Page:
There Are Too Many Unused Parking Spots Near Transit Stations And It’s Pushing Up Rent, RTD Report Says
During the height of Colorado’s stay-at-home order in April, a handful of Regional Transportation District staffers ventured out on a rather mundane-sounding mission: to count empty parking spaces.
Their goal was to discover just how many parking spots go unused at 86 housing developments near transit stations across the Denver metro area. Their findings, issued in a new report, show that 40 percent of parking spaces at market-rate developments go unused at peak hours. That figure rose to 50 percent at affordable housing developments.
"It's just too much parking," said John Hersey, a senior transit-oriented development associate at RTD and co-author of the report.
At an average of $25,000 a pop, Hersey said each empty parking spot represents a costly misuse of space in an increasingly expensive metro area. Housing developers pass those costs onto residents through higher rent, the report concluded.
RTD has spent more than $5.6 billion on seven rail lines with dozens of new stations as part of the 2004 voter-approved FasTracks program. All of those have opened in the last six years, and most are in suburban areas. RTD doesn’t control how most of the land around the stations is used.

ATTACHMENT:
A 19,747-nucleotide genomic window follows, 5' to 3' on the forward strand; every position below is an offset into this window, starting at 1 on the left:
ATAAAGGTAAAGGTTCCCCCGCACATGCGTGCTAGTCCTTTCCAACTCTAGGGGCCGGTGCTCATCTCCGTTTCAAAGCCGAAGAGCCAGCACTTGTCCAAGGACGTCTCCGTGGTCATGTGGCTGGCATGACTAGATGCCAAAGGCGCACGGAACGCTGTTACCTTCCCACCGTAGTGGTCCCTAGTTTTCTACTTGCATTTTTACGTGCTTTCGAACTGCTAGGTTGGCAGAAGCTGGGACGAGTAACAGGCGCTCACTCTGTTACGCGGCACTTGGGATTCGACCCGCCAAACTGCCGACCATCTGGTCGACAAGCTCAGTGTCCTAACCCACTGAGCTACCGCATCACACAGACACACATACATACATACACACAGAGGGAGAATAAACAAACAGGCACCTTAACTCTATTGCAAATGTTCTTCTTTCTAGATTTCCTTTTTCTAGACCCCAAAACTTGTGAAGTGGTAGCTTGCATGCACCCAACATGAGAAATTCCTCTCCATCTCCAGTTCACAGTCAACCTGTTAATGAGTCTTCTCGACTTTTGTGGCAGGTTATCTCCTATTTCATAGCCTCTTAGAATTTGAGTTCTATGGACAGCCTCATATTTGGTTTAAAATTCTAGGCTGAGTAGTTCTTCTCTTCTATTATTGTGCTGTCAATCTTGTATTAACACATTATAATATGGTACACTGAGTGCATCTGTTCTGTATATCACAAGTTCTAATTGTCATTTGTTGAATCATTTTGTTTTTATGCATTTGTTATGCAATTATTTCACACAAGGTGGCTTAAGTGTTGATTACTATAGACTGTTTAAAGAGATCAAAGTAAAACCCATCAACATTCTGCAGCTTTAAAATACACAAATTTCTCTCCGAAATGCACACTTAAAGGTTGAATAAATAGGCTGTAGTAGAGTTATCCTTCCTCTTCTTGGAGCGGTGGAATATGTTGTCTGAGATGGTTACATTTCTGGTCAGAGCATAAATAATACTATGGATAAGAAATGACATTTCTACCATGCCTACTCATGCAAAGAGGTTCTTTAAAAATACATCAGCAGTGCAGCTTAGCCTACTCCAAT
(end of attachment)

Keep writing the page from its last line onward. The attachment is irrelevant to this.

"I want to be kind," Hersey said of suburban cities in the area, "but they aren't producing the kind of transit-oriented development that we see on some more mature systems around the country."
While some cities, including Denver, are more amenable to changing parking requirements, there are still instances of them stalling development plans. Typically, Hersey said, cities’ zoning rules are still typically oriented for cars. That’s been the dominant mode of travel here for the better part of a hundred years.
It’s also not uncommon to see developers add more parking than a city requires, said Charlie Stanfield, a transportation planner at RTD.
"Their financing wants a safe development. [A lack of] parking is seen as something that would prohibit someone from leasing a unit,” Stanfield said.
Stanfield and Hersey hope their report will help puncture that perception, and give cities localized data they can use to push back against developers’ wishes. Cities could also implement parking maximums for new developments if they were really serious about discouraging driving.
RTD staff also hope their work will convince the agency’s elected board to adopt a new, more equitable transit-oriented development policy next year. That would give RTD staff greater latitude to promote affordable housing near transit stations.
Encouraging more urban-style development is often a tricky proposition for car-friendly suburbs. Greenwood Village voters in 2017 shot down a plan for more density around a light rail station. Lakewood voters in 2019 passed a 1 percent residential growth limit, which was seen as a backlash to what supporters called overdevelopment.
A Golden man sought to put a similar measure on the 2020 ballot that would cover much of the Front Range, but that effort failed.
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